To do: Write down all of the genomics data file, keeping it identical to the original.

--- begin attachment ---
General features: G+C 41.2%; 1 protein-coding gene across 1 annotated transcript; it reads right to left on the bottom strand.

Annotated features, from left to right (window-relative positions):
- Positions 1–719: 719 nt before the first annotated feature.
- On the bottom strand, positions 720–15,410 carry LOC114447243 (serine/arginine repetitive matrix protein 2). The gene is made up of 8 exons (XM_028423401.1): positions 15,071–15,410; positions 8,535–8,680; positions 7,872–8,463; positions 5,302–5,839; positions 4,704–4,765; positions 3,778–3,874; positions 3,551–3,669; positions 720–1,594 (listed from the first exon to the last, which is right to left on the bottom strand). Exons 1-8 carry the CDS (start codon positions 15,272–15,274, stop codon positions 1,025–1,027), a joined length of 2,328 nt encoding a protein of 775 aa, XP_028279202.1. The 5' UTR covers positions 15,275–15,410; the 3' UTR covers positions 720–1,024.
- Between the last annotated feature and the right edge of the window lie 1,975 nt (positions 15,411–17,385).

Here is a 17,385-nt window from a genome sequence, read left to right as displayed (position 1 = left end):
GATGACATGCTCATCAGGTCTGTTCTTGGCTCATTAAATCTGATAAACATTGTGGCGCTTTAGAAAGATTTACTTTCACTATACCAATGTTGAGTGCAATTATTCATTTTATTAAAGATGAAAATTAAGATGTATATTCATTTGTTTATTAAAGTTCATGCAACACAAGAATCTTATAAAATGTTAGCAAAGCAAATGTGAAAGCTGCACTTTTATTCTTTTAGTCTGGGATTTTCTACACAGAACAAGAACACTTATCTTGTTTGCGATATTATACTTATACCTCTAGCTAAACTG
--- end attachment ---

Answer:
General features: G+C 41.2%; 1 protein-coding gene across 1 annotated transcript; it reads right to left on the bottom strand.

Annotated features, from left to right (window-relative positions):
- Positions 1–719: 719 nt before the first annotated feature.
- On the bottom strand, positions 720–15,410 carry LOC114447243 (serine/arginine repetitive matrix protein 2). The gene is made up of 8 exons (XM_028423401.1): positions 15,071–15,410; positions 8,535–8,680; positions 7,872–8,463; positions 5,302–5,839; positions 4,704–4,765; positions 3,778–3,874; positions 3,551–3,669; positions 720–1,594 (listed from the first exon to the last, which is right to left on the bottom strand). Exons 1-8 carry the CDS (start codon positions 15,272–15,274, stop codon positions 1,025–1,027), a joined length of 2,328 nt encoding a protein of 775 aa, XP_028279202.1. The 5' UTR covers positions 15,275–15,410; the 3' UTR covers positions 720–1,024.
- Between the last annotated feature and the right edge of the window lie 1,975 nt (positions 15,411–17,385).

Here is a 17,385-nt window from a genome sequence, read left to right as displayed (position 1 = left end):
GATGACATGCTCATCAGGTCTGTTCTTGGCTCATTAAATCTGATAAACATTGTGGCGCTTTAGAAAGATTTACTTTCACTATACCAATGTTGAGTGCAATTATTCATTTTATTAAAGATGAAAATTAAGATGTATATTCATTTGTTTATTAAAGTTCATGCAACACAAGAATCTTATAAAATGTTAGCAAAGCAAATGTGAAAGCTGCACTTTTATTCTTTTAGTCTGGGATTTTCTACACAGAACAAGAACACTTATCTTGTTTGCGATATTATACTTATACCTCTAGCTAAACTG